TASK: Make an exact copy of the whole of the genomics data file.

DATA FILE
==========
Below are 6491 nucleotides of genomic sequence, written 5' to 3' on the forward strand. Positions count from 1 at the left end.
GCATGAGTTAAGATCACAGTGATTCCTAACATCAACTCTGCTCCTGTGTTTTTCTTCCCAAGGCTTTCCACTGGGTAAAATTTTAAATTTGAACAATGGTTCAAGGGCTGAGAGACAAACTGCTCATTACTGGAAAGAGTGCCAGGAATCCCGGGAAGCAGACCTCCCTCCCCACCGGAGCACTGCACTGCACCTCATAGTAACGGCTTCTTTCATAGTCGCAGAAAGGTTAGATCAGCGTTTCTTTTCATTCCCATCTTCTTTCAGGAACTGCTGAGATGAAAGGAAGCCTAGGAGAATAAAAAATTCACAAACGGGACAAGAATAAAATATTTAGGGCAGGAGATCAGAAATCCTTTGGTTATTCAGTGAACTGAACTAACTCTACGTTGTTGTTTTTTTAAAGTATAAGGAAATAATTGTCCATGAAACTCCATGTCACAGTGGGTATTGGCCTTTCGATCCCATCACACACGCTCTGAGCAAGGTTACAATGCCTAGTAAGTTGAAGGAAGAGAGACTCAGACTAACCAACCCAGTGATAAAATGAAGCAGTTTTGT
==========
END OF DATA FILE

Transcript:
Below are 6491 nucleotides of genomic sequence, written 5' to 3' on the forward strand. Positions count from 1 at the left end.
GCATGAGTTAAGATCACAGTGATTCCTAACATCAACTCTGCTCCTGTGTTTTTCTTCCCAAGGCTTTCCACTGGGTAAAATTTTAAATTTGAACAATGGTTCAAGGGCTGAGAGACAAACTGCTCATTACTGGAAAGAGTGCCAGGAATCCCGGGAAGCAGACCTCCCTCCCCACCGGAGCACTGCACTGCACCTCATAGTAACGGCTTCTTTCATAGTCGCAGAAAGGTTAGATCAGCGTTTCTTTTCATTCCCATCTTCTTTCAGGAACTGCTGAGATGAAAGGAAGCCTAGGAGAATAAAAAATTCACAAACGGGACAAGAATAAAATATTTAGGGCAGGAGATCAGAAATCCTTTGGTTATTCAGTGAACTGAACTAACTCTACGTTGTTGTTTTTTTAAAGTATAAGGAAATAATTGTCCATGAAACTCCATGTCACAGTGGGTATTGGCCTTTCGATCCCATCACACACGCTCTGAGCAAGGTTACAATGCCTAGTAAGTTGAAGGAAGAGAGACTCAGACTAACCAACCCAGTGATAAAATGAAGCAGTTTTGT